When you see pink, you might think of romance and youth. Or, like some consumers, you may see a brand that uses pink as one that’s not serious enough.
In this post, you’ll learn about the personalities we usually associate with pink. You can also see when you might use and avoid this color in your branding. Finally, explore brands that use pink strategically and successfully.
Pink has signaled femininity in the United States since the 1940s. This hue can also express hopeful, creative, youthful, and quirky personalities. But different shades of pink can mean different things. For example, hot pink conveys energy and playfulness while lighter pink leans toward the romantic.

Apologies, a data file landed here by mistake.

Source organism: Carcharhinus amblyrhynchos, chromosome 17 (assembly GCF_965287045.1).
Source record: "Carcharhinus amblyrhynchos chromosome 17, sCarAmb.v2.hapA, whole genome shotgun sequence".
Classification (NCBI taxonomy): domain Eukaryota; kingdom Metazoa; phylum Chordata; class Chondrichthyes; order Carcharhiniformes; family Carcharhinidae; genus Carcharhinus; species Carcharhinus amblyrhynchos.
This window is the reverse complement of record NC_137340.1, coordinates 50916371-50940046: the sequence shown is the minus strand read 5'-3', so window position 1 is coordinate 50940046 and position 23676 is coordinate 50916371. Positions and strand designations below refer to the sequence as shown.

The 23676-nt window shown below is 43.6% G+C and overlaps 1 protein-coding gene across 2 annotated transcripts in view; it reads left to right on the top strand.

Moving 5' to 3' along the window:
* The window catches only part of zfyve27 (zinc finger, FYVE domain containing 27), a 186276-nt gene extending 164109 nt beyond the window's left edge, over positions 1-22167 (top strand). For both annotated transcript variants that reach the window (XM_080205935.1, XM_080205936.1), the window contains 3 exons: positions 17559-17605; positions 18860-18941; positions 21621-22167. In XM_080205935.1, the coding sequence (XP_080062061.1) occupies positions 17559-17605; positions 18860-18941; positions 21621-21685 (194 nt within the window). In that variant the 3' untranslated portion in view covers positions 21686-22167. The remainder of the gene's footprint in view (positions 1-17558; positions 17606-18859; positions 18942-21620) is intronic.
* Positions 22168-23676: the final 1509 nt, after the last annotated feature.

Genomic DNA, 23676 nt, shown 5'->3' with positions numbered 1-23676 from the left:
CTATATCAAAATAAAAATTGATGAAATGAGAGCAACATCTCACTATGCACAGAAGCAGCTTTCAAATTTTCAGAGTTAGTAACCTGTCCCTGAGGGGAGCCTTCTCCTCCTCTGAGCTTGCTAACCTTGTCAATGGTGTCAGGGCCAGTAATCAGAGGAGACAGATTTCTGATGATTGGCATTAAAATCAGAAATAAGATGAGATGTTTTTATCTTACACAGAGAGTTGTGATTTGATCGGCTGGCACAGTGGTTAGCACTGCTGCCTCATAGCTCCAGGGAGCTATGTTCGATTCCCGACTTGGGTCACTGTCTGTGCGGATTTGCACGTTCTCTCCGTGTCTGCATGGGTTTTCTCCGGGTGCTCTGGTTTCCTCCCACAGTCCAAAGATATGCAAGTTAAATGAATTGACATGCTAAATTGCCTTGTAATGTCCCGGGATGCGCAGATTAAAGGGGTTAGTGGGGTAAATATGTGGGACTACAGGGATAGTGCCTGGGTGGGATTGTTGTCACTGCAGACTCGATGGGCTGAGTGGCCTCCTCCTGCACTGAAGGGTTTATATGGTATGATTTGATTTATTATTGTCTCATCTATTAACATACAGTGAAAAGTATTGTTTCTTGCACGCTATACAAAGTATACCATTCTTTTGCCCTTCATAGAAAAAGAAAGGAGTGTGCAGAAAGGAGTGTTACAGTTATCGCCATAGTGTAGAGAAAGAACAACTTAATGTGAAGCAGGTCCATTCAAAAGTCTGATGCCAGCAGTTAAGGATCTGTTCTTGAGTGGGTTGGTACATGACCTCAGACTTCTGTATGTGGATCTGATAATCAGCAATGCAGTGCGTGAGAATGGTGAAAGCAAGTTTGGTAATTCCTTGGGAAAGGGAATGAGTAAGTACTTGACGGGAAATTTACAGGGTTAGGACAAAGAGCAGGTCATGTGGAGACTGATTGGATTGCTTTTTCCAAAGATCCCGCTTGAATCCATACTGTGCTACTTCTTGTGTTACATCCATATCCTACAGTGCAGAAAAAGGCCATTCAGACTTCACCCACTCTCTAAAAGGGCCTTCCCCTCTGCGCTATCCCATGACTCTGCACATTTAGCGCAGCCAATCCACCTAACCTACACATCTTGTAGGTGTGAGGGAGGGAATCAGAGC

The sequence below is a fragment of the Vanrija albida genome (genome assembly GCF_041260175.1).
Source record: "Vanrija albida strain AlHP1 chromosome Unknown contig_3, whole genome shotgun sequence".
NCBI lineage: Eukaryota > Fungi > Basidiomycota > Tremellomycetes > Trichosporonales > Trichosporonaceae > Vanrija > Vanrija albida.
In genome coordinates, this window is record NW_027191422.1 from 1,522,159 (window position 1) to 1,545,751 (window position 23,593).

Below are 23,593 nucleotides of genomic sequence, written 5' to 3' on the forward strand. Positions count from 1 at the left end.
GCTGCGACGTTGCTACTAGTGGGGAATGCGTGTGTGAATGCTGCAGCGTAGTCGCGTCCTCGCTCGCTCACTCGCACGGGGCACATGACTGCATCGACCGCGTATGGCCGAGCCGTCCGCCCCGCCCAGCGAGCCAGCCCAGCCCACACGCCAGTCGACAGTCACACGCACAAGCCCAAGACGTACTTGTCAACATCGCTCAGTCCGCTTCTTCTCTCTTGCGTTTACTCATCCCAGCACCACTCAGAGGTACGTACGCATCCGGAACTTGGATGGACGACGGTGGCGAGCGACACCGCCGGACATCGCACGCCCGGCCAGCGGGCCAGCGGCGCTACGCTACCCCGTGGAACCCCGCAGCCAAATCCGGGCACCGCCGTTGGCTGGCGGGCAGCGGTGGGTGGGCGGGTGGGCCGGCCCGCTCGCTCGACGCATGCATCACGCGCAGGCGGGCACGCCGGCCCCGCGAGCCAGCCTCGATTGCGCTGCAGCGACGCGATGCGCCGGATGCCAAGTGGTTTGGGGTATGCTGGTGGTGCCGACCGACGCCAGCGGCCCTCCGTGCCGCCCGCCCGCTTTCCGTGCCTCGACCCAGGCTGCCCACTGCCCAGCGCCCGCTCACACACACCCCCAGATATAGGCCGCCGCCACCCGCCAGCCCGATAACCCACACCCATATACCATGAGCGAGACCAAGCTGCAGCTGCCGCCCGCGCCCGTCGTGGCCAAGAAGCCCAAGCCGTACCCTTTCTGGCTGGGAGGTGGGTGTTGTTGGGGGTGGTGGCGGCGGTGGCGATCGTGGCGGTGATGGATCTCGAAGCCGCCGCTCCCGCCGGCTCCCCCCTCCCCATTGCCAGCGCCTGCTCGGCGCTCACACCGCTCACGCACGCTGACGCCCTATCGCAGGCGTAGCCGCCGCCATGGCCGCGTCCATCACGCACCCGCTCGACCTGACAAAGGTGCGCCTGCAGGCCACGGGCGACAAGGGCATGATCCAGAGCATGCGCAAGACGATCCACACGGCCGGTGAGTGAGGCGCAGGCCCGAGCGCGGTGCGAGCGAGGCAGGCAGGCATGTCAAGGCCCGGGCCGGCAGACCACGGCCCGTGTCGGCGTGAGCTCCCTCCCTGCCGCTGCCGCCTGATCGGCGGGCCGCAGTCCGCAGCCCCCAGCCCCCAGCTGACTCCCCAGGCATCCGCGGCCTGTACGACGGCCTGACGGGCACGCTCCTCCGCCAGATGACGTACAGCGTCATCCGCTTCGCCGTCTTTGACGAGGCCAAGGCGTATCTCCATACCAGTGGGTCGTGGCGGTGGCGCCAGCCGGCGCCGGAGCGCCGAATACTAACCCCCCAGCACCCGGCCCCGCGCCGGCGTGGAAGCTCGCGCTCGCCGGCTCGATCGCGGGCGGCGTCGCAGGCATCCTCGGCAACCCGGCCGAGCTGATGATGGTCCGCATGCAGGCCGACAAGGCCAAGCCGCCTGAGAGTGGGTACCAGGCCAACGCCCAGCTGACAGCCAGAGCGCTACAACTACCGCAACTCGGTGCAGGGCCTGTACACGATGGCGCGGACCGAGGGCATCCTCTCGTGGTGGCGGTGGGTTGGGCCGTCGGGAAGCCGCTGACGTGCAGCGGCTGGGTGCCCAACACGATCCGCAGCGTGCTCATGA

Although it’s a lighter tint of high-energy red, pink actually has a calming effect. A soft pink may work well if you’re a photographer who takes romantic portraits, or a fragrance company offering gentle products. But hot pink is an effective color for vibrant and creative brands, like art studios, bakeries, and women’s clothing boutiques.
Banks and law firms should avoid pink since its playful, youthful perception might make others think your brand is immature. Masculine brands (like testosterone therapy clinics) will want to stay away from this feminine color as well. If your business offers natural or chemical-free products, you’ll want to avoid pink, too, because the color doesn’t often occur in nature.
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